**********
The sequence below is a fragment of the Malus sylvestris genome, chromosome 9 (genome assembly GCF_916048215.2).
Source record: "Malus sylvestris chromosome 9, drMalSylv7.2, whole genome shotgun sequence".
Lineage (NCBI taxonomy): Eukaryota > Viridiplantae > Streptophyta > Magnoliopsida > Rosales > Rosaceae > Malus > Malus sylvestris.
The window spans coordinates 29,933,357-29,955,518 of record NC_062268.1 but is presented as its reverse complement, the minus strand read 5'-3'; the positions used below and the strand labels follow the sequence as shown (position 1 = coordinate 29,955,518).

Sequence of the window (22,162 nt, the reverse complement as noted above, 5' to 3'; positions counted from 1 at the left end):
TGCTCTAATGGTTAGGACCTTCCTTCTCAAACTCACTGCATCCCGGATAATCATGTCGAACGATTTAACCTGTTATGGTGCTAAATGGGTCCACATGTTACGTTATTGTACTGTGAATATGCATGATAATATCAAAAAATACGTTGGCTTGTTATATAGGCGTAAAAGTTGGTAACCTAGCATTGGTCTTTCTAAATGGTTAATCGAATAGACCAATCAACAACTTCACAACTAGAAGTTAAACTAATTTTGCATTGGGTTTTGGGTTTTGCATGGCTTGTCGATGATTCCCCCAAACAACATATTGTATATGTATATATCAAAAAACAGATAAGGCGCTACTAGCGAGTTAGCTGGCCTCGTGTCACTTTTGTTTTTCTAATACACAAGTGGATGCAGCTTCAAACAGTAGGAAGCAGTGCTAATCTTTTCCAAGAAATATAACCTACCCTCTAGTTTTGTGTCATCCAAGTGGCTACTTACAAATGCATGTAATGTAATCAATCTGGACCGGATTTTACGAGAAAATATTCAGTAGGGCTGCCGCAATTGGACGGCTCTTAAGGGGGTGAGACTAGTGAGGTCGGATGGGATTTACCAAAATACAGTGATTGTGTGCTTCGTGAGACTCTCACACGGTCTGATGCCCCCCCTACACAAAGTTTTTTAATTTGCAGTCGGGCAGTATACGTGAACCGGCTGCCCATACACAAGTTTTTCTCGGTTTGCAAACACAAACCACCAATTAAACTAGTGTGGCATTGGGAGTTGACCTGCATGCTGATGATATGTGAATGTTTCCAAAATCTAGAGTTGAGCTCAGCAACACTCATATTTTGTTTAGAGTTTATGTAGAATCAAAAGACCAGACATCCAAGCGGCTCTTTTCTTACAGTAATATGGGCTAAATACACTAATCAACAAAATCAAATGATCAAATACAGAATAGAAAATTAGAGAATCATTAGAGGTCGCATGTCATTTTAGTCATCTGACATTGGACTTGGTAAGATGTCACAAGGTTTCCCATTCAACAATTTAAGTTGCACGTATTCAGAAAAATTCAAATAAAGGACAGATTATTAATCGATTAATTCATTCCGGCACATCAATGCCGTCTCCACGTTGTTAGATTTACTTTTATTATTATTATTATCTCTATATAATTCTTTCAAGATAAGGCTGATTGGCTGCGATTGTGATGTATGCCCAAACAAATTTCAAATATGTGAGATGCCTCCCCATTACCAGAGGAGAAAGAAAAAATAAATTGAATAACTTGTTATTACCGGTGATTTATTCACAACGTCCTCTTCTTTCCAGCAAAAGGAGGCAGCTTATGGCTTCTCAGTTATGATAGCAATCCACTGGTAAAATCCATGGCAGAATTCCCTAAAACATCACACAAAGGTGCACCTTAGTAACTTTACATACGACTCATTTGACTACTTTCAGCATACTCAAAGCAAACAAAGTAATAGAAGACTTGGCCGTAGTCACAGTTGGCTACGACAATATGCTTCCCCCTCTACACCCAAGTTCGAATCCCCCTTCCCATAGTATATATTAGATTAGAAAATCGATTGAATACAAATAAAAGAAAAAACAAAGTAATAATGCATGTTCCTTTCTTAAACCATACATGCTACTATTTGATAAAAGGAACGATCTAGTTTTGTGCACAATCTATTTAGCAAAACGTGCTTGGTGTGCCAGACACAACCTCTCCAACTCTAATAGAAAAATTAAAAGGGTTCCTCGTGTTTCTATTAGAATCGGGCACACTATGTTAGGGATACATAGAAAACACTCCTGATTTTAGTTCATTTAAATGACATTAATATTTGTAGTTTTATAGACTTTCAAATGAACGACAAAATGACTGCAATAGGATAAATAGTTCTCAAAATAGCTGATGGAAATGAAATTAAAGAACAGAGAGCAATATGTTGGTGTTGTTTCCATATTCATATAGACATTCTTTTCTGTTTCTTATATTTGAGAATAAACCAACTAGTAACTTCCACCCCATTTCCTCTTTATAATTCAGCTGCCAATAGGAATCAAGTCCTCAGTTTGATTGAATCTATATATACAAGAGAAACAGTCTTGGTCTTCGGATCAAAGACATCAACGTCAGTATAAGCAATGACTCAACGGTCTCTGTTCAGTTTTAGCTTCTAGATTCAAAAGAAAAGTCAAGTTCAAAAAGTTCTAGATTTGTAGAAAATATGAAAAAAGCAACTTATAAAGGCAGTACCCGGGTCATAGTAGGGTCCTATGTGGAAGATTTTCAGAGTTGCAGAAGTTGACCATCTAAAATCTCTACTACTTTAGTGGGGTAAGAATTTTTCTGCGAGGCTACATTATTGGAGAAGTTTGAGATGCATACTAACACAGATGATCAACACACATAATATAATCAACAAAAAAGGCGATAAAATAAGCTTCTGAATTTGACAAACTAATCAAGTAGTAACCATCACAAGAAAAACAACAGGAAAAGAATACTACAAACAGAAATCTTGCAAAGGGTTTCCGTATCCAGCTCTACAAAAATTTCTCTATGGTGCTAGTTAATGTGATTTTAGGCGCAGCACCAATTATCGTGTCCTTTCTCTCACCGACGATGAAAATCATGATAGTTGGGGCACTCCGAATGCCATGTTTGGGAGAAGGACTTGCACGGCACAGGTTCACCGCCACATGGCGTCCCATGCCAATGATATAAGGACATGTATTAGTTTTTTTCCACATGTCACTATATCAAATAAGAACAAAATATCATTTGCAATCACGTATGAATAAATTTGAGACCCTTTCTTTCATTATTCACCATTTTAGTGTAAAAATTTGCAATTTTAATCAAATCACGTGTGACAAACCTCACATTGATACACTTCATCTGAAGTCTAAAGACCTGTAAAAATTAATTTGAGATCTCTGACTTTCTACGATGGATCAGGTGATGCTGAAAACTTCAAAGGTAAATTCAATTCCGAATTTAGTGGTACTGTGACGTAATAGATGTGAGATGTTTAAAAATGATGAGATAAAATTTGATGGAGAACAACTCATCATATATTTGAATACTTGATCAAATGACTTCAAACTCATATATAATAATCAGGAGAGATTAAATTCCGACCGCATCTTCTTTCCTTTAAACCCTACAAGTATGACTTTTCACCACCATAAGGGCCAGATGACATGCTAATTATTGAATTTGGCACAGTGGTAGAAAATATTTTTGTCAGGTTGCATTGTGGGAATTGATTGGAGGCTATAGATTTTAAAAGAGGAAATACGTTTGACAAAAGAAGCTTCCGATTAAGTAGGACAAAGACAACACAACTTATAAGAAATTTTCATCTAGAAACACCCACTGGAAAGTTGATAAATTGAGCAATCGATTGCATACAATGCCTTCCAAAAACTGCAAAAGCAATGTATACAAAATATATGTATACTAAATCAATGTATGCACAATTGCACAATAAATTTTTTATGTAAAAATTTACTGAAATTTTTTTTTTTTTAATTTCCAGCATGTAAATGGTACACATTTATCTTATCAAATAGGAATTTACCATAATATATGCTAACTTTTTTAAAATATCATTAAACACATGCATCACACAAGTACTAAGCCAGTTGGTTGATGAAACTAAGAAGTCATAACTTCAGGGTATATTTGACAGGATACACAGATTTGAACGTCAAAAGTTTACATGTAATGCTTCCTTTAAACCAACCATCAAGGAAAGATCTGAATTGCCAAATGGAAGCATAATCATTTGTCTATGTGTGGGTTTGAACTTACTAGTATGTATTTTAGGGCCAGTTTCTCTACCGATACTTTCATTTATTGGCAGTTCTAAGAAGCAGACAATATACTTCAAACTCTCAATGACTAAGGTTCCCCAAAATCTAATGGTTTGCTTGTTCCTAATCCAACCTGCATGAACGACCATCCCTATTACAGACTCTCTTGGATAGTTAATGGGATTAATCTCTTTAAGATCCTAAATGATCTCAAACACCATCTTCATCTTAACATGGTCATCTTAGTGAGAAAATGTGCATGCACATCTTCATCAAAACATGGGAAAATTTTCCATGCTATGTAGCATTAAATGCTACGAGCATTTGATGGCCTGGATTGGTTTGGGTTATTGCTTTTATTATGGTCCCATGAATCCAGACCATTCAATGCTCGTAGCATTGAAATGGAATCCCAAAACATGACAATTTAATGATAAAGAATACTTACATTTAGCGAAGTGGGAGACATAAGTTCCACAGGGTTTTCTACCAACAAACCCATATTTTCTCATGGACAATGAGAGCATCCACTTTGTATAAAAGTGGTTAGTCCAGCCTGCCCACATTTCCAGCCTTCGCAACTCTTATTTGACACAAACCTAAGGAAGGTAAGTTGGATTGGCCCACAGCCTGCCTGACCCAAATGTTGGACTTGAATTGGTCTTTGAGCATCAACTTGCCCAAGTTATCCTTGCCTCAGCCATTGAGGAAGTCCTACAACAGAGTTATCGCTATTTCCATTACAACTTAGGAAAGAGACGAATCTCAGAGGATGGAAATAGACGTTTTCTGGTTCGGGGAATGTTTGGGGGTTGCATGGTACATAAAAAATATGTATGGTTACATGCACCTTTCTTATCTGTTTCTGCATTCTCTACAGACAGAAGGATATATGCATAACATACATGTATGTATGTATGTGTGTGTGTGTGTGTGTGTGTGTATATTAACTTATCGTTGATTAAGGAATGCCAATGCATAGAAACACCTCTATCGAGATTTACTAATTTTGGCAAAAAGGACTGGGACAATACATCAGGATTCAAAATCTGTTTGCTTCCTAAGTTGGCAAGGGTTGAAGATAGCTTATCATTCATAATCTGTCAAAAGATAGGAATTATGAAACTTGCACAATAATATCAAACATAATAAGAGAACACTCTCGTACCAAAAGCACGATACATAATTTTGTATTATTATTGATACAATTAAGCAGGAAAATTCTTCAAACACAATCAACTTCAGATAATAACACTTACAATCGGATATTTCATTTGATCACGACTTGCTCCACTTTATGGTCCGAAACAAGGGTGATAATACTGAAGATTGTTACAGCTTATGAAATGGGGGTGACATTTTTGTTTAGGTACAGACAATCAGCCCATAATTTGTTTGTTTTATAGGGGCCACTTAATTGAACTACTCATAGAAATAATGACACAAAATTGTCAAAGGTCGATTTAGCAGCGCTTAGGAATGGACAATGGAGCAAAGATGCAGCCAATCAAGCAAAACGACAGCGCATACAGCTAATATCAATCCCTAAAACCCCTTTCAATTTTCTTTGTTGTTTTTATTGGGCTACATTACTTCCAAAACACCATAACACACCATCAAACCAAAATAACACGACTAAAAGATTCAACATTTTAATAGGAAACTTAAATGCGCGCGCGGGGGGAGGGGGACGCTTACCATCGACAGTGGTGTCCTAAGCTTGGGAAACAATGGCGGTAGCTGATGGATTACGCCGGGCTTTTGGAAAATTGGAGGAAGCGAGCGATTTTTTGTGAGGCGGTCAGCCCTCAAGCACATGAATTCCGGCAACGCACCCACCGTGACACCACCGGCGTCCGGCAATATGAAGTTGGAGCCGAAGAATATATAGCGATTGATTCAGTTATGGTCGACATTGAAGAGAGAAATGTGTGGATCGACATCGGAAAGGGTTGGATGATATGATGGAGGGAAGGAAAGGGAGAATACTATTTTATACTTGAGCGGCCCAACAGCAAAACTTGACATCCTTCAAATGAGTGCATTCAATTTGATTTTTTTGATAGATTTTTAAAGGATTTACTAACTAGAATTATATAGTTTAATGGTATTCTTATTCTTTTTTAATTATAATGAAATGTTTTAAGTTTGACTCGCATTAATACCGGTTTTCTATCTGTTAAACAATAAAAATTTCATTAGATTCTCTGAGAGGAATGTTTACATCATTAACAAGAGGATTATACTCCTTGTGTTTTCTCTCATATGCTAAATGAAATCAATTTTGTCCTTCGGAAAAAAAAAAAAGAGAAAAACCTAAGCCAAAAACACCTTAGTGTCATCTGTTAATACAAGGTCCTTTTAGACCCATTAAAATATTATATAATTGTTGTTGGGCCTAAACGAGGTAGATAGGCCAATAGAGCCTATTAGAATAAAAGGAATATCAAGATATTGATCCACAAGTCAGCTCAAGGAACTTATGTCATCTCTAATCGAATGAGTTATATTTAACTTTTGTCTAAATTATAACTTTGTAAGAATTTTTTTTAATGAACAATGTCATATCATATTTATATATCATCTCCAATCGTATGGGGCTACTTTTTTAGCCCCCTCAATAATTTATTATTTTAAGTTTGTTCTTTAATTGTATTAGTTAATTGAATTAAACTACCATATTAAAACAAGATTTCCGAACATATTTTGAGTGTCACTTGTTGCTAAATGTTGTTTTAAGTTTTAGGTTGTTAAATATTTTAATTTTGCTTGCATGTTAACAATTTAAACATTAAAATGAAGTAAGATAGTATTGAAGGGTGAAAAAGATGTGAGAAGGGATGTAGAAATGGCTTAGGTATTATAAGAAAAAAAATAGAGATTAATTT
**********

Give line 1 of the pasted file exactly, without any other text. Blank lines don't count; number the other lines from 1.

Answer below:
The sequence below is a fragment of the Malus sylvestris genome, chromosome 9 (genome assembly GCF_916048215.2).